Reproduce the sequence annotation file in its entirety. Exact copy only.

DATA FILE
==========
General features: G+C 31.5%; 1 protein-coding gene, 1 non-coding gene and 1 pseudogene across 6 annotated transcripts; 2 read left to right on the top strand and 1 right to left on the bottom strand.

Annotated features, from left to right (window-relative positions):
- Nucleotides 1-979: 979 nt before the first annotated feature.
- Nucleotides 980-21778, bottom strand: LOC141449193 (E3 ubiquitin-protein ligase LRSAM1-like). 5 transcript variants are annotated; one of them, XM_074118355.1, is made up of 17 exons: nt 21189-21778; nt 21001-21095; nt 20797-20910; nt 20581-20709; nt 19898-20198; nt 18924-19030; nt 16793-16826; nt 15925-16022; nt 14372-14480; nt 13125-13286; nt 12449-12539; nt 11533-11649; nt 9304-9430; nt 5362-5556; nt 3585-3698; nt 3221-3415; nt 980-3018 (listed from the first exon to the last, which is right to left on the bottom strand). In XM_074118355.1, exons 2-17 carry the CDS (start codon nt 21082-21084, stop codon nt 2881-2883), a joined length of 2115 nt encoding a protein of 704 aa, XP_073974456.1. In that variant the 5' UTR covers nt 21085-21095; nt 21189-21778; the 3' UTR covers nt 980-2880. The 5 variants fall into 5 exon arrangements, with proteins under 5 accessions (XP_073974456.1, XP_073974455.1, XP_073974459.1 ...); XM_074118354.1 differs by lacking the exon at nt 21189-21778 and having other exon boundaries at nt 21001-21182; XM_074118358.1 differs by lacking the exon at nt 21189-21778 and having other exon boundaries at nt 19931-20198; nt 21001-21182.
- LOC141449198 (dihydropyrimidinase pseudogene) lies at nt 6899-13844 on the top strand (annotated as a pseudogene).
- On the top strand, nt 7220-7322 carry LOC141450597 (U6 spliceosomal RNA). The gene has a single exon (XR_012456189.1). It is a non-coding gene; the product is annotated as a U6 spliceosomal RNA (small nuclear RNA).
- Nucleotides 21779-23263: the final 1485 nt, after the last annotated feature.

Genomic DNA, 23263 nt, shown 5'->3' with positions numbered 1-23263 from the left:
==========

General features: G+C 31.5%; 1 protein-coding gene, 1 non-coding gene and 1 pseudogene across 6 annotated transcripts; 2 read left to right on the top strand and 1 right to left on the bottom strand.

Annotated features, from left to right (window-relative positions):
- Nucleotides 1-979: 979 nt before the first annotated feature.
- Nucleotides 980-21778, bottom strand: LOC141449193 (E3 ubiquitin-protein ligase LRSAM1-like). 5 transcript variants are annotated; one of them, XM_074118355.1, is made up of 17 exons: nt 21189-21778; nt 21001-21095; nt 20797-20910; nt 20581-20709; nt 19898-20198; nt 18924-19030; nt 16793-16826; nt 15925-16022; nt 14372-14480; nt 13125-13286; nt 12449-12539; nt 11533-11649; nt 9304-9430; nt 5362-5556; nt 3585-3698; nt 3221-3415; nt 980-3018 (listed from the first exon to the last, which is right to left on the bottom strand). In XM_074118355.1, exons 2-17 carry the CDS (start codon nt 21082-21084, stop codon nt 2881-2883), a joined length of 2115 nt encoding a protein of 704 aa, XP_073974456.1. In that variant the 5' UTR covers nt 21085-21095; nt 21189-21778; the 3' UTR covers nt 980-2880. The 5 variants fall into 5 exon arrangements, with proteins under 5 accessions (XP_073974456.1, XP_073974455.1, XP_073974459.1 ...); XM_074118354.1 differs by lacking the exon at nt 21189-21778 and having other exon boundaries at nt 21001-21182; XM_074118358.1 differs by lacking the exon at nt 21189-21778 and having other exon boundaries at nt 19931-20198; nt 21001-21182.
- LOC141449198 (dihydropyrimidinase pseudogene) lies at nt 6899-13844 on the top strand (annotated as a pseudogene).
- On the top strand, nt 7220-7322 carry LOC141450597 (U6 spliceosomal RNA). The gene has a single exon (XR_012456189.1). It is a non-coding gene; the product is annotated as a U6 spliceosomal RNA (small nuclear RNA).
- Nucleotides 21779-23263: the final 1485 nt, after the last annotated feature.

Genomic DNA, 23263 nt, shown 5'->3' with positions numbered 1-23263 from the left: